At summary judgment, the Court ruled that because the indemnity provision did not specifically state that the contractor was obligated to pay attorney’s fees and expenses incurred by the owner in actions against the general contractor the owner was not entitled to recover those fees. The Court noted that it was “persuaded by the principle that, in cases where the contestants have engaged in litigation with each other, an obligation upon one to indemnify the other for fees and costs should result only where the indemnity provision specifically expresses the intent of the parties to provide for costs thus incurred.”
In Caldwell, five years later, the First Circuit held that a similar indemnity provision did obligate the indemnitor to cover attorney’s fees incurred by the indemnitee in prosecuting a claim for indemnification. In that case, a general contractor and builder of a water tank, instituted an action against an engineer for negligent misrepresentation. The engineer asserted a counterclaim for indemnification of its defense costs among other things. A jury ruled against the general contractor in the underlying action and awarded attorney’s fees to the engineer based on the indemnification clause. The parties appealed and the First Circuit upheld the award. The court concluded that the indemnification clause at issue explicitly contemplated litigation costs associated with disputes between the contracting parties, and that under the circumstances, such costs could be recovered under Massachusetts law.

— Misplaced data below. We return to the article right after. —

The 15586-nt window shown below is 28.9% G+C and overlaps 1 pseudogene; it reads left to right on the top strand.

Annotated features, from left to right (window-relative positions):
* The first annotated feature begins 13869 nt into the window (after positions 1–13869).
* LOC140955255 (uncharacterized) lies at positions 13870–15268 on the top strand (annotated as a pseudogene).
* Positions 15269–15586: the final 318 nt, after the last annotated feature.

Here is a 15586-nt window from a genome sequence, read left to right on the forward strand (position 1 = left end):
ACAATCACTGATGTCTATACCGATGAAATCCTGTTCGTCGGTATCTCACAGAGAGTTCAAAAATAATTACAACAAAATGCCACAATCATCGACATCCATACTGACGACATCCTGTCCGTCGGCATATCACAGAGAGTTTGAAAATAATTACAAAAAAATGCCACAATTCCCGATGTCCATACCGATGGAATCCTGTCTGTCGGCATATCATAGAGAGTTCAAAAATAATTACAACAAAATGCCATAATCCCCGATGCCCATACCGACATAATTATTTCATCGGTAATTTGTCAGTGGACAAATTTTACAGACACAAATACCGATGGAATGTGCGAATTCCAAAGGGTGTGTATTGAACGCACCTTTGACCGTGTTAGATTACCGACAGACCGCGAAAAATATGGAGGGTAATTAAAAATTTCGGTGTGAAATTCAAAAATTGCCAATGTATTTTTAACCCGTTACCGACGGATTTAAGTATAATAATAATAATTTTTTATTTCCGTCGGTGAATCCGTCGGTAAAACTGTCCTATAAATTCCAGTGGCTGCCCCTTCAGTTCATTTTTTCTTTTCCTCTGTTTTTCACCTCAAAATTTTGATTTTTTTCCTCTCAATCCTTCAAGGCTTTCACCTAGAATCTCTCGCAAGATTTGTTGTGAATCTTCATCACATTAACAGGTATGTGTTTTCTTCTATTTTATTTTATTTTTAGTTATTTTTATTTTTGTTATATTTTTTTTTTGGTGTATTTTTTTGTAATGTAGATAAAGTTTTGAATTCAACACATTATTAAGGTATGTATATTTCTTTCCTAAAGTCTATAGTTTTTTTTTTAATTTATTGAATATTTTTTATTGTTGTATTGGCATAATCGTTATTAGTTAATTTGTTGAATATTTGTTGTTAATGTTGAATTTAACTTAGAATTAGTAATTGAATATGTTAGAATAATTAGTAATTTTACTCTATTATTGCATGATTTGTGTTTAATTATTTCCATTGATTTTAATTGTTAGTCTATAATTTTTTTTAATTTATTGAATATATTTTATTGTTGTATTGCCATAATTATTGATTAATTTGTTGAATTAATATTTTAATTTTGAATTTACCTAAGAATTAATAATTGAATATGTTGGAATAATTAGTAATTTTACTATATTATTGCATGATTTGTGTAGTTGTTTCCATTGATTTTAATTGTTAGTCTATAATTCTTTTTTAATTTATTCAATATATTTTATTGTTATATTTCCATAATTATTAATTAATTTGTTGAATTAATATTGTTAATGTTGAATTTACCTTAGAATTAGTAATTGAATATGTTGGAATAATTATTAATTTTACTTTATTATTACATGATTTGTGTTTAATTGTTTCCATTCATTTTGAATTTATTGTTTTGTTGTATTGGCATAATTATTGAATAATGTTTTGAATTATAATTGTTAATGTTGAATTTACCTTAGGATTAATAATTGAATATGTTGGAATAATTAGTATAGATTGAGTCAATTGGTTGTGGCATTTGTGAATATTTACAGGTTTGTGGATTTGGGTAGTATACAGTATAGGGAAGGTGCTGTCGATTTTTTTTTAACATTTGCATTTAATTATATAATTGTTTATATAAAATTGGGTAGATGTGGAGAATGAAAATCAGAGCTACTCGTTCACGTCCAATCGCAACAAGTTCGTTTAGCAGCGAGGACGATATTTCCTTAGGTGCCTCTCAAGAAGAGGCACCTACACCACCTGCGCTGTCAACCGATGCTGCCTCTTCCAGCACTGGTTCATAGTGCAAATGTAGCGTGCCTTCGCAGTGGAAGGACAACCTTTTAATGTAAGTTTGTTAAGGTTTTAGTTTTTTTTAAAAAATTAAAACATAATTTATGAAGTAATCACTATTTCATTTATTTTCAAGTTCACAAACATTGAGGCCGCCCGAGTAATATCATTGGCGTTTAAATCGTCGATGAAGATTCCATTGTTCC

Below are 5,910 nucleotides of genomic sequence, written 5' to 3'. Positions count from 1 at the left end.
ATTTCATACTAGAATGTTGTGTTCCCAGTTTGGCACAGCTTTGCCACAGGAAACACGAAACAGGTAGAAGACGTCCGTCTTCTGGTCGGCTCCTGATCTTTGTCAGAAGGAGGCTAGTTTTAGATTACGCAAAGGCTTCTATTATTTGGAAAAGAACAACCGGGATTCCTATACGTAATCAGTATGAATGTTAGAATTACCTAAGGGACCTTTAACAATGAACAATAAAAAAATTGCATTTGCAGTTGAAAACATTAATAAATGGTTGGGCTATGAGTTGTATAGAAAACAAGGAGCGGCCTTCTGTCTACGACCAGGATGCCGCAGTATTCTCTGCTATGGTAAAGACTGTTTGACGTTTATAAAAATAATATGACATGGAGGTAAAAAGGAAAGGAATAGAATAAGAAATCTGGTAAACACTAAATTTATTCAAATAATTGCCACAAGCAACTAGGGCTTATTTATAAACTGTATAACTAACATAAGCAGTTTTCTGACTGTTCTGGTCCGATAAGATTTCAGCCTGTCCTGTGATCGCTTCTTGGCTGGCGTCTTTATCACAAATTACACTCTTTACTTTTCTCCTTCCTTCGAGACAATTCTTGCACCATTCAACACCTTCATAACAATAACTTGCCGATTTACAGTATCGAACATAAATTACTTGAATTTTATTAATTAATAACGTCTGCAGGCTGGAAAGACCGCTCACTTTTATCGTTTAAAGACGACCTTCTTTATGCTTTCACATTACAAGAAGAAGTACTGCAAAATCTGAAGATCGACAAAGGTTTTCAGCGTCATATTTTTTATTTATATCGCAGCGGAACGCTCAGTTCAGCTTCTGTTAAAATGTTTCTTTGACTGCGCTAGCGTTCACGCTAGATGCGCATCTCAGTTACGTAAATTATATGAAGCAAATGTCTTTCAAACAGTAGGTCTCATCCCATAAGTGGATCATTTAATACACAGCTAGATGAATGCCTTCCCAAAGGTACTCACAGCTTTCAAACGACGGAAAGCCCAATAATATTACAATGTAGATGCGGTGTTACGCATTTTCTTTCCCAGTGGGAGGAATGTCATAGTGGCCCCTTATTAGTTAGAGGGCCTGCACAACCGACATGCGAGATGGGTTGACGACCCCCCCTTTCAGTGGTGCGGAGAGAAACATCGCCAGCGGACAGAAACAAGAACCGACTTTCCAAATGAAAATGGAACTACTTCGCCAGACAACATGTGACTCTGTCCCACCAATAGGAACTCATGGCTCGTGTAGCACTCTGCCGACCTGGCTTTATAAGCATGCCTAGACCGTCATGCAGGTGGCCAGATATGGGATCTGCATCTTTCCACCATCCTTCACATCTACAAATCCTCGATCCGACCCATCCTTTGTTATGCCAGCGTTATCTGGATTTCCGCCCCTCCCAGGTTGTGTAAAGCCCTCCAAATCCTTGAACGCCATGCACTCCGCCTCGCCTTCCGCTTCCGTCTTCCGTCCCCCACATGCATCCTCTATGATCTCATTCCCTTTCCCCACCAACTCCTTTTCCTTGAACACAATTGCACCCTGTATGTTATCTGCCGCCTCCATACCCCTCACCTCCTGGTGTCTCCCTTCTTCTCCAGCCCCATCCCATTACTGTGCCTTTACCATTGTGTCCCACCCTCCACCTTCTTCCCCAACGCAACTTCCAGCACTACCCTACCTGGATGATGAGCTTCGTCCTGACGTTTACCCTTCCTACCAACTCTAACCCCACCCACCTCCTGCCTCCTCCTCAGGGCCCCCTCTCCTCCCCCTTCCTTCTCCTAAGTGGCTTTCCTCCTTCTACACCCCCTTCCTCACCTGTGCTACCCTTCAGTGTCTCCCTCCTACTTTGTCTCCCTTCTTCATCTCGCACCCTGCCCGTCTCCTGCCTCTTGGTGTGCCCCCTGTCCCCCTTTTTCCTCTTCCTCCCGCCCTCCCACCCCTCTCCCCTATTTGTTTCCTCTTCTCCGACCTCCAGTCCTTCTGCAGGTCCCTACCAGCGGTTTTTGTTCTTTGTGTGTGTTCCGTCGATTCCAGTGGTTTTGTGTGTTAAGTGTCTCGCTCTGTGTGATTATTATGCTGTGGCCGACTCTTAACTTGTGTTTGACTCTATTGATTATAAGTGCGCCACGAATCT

The indemnification clause at issue read in part: "The Contractor will indemnify and hold harmless the owner and the engineer and their agents and employees from and against all claims, damages, losses and expenses including attorney’s fees arising out of or resulting from the performance of the work."
The First Circuit noted that well-established Massachusetts law requires that indemnification provisions be construed in accordance with their ordinary and plain meaning, and without bias in favor if the indemnitor or against the indemntitee. The court acknowledged the Commonwealth’s adoption of “American Rule,” which provides that attorney’s fees are not ordinarily recoverable in the absence of statute, or court rule, but noted that that parties may alter the rule by contract. The court also reasoned that Massachusetts has not adopted a special rule limiting the application of indemnity provisions to disputes with third-parties when the provision is silent as to the award of legal fees incurred in the course disputes between parties themselves. According to the First Circuit, the above language reflected the parties’ intent that all of the engineer’s costs and fees, including costs and fees associated with disputes between the parties, should be paid by the general contractor.